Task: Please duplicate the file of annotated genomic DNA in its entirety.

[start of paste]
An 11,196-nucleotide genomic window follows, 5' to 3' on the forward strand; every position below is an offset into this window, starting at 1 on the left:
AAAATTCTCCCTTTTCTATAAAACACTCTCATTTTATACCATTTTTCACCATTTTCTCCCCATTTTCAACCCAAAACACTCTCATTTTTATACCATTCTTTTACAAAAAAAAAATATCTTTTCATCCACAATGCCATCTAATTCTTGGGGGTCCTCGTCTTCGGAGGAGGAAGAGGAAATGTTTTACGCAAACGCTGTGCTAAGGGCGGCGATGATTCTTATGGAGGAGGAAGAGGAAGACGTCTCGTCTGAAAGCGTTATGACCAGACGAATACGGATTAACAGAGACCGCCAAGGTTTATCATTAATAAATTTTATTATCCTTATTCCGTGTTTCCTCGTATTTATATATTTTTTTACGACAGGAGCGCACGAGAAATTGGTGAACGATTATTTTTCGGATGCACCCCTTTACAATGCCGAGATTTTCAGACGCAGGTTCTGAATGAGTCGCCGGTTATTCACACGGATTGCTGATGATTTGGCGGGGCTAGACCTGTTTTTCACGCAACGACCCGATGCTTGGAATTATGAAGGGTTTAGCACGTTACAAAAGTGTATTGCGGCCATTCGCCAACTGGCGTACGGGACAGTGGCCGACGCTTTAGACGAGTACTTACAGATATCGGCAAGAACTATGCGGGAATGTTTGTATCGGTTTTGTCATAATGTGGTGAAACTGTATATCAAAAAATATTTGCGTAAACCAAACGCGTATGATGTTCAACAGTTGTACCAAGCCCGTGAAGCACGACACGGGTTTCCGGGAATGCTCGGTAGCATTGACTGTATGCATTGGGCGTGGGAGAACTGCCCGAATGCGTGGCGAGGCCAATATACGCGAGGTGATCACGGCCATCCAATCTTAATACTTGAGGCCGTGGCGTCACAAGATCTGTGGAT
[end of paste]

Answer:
An 11,196-nucleotide genomic window follows, 5' to 3' on the forward strand; every position below is an offset into this window, starting at 1 on the left:
AAAATTCTCCCTTTTCTATAAAACACTCTCATTTTATACCATTTTTCACCATTTTCTCCCCATTTTCAACCCAAAACACTCTCATTTTTATACCATTCTTTTACAAAAAAAAAATATCTTTTCATCCACAATGCCATCTAATTCTTGGGGGTCCTCGTCTTCGGAGGAGGAAGAGGAAATGTTTTACGCAAACGCTGTGCTAAGGGCGGCGATGATTCTTATGGAGGAGGAAGAGGAAGACGTCTCGTCTGAAAGCGTTATGACCAGACGAATACGGATTAACAGAGACCGCCAAGGTTTATCATTAATAAATTTTATTATCCTTATTCCGTGTTTCCTCGTATTTATATATTTTTTTACGACAGGAGCGCACGAGAAATTGGTGAACGATTATTTTTCGGATGCACCCCTTTACAATGCCGAGATTTTCAGACGCAGGTTCTGAATGAGTCGCCGGTTATTCACACGGATTGCTGATGATTTGGCGGGGCTAGACCTGTTTTTCACGCAACGACCCGATGCTTGGAATTATGAAGGGTTTAGCACGTTACAAAAGTGTATTGCGGCCATTCGCCAACTGGCGTACGGGACAGTGGCCGACGCTTTAGACGAGTACTTACAGATATCGGCAAGAACTATGCGGGAATGTTTGTATCGGTTTTGTCATAATGTGGTGAAACTGTATATCAAAAAATATTTGCGTAAACCAAACGCGTATGATGTTCAACAGTTGTACCAAGCCCGTGAAGCACGACACGGGTTTCCGGGAATGCTCGGTAGCATTGACTGTATGCATTGGGCGTGGGAGAACTGCCCGAATGCGTGGCGAGGCCAATATACGCGAGGTGATCACGGCCATCCAATCTTAATACTTGAGGCCGTGGCGTCACAAGATCTGTGGAT